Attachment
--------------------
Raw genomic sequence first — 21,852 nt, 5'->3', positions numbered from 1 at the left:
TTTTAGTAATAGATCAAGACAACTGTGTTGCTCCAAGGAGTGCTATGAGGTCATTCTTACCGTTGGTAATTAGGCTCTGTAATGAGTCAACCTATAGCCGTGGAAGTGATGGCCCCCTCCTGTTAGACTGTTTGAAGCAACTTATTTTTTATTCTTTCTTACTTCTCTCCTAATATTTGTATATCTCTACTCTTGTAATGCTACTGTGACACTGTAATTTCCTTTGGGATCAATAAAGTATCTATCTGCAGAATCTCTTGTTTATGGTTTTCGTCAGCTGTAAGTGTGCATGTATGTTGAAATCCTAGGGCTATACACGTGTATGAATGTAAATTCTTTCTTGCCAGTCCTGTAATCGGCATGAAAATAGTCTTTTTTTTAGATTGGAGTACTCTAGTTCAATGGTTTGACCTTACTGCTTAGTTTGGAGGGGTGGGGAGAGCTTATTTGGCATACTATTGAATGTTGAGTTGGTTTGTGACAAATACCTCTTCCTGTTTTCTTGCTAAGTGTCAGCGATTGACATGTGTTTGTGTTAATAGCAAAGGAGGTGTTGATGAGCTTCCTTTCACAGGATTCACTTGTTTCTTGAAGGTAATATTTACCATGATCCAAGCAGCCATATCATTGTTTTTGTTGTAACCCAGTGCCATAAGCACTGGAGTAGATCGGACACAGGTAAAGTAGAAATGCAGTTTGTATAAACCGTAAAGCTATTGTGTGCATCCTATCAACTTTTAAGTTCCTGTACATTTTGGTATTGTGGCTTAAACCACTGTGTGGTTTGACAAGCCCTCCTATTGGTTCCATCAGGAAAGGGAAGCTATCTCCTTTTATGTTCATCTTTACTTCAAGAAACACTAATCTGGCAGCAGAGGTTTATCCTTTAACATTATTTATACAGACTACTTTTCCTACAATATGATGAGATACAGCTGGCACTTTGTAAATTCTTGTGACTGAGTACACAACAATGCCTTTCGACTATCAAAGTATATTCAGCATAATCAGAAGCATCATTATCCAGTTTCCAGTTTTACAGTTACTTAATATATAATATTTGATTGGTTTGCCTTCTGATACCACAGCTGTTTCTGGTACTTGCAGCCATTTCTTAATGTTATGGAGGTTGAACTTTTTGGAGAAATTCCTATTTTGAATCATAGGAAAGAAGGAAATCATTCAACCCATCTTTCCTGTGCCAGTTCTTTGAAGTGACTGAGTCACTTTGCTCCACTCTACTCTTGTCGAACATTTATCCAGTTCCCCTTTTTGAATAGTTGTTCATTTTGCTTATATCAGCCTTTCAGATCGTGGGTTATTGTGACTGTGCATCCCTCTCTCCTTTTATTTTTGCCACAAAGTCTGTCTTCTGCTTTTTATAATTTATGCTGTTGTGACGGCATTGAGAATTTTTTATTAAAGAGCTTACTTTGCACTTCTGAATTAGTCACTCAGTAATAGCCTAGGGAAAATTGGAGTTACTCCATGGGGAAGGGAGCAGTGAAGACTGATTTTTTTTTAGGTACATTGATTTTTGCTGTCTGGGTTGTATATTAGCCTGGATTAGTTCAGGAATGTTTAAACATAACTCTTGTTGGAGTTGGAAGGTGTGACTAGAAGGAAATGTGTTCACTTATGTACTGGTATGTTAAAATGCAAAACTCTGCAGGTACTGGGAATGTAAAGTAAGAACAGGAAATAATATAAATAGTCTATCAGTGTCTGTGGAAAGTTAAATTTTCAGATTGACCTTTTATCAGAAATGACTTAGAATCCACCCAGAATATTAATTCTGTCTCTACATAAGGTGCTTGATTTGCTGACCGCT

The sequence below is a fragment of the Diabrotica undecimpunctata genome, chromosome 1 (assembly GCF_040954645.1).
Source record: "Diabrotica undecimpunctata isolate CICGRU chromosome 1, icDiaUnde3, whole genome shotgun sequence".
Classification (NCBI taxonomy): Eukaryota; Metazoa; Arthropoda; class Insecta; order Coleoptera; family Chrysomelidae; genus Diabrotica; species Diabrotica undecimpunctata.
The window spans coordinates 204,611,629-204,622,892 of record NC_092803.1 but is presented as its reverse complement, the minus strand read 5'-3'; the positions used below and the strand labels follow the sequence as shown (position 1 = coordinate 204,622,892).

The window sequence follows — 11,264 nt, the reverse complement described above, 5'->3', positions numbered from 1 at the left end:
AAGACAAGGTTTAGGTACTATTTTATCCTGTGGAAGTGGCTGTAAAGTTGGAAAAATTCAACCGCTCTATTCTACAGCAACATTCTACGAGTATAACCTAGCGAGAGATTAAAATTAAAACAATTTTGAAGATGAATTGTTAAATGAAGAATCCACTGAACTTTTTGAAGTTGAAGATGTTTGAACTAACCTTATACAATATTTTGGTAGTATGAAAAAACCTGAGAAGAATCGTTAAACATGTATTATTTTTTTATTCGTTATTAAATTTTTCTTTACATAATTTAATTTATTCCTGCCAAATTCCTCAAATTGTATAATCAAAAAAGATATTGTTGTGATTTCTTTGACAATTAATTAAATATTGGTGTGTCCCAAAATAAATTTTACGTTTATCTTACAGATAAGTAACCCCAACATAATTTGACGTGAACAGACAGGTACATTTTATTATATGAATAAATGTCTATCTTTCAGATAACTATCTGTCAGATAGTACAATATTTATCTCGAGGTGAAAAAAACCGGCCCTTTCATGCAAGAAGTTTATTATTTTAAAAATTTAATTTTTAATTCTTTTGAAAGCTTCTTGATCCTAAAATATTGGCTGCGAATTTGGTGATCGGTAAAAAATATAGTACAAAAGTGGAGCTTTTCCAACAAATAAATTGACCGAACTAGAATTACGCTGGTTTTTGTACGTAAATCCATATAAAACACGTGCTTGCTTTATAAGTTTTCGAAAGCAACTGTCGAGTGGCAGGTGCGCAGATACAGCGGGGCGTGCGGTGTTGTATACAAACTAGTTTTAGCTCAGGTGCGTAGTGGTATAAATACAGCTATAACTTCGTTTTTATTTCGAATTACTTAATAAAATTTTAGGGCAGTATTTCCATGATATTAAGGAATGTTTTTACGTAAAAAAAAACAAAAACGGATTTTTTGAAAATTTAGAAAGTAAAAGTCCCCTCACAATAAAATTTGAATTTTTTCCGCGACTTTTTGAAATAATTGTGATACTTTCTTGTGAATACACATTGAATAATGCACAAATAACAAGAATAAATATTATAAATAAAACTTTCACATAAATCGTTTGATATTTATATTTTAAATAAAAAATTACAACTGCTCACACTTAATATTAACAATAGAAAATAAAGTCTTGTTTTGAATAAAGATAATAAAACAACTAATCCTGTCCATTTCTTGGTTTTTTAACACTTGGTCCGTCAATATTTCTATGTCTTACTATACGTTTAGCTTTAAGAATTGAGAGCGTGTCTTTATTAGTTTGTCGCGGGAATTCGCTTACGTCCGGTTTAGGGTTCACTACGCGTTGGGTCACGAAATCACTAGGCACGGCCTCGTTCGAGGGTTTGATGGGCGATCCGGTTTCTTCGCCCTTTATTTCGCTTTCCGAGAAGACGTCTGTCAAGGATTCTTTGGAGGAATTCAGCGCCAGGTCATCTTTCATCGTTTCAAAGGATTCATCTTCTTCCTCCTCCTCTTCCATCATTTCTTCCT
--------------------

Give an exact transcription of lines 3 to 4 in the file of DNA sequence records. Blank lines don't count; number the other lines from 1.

The sequence below is a fragment of the Diabrotica undecimpunctata genome, chromosome 1 (assembly GCF_040954645.1).
Source record: "Diabrotica undecimpunctata isolate CICGRU chromosome 1, icDiaUnde3, whole genome shotgun sequence".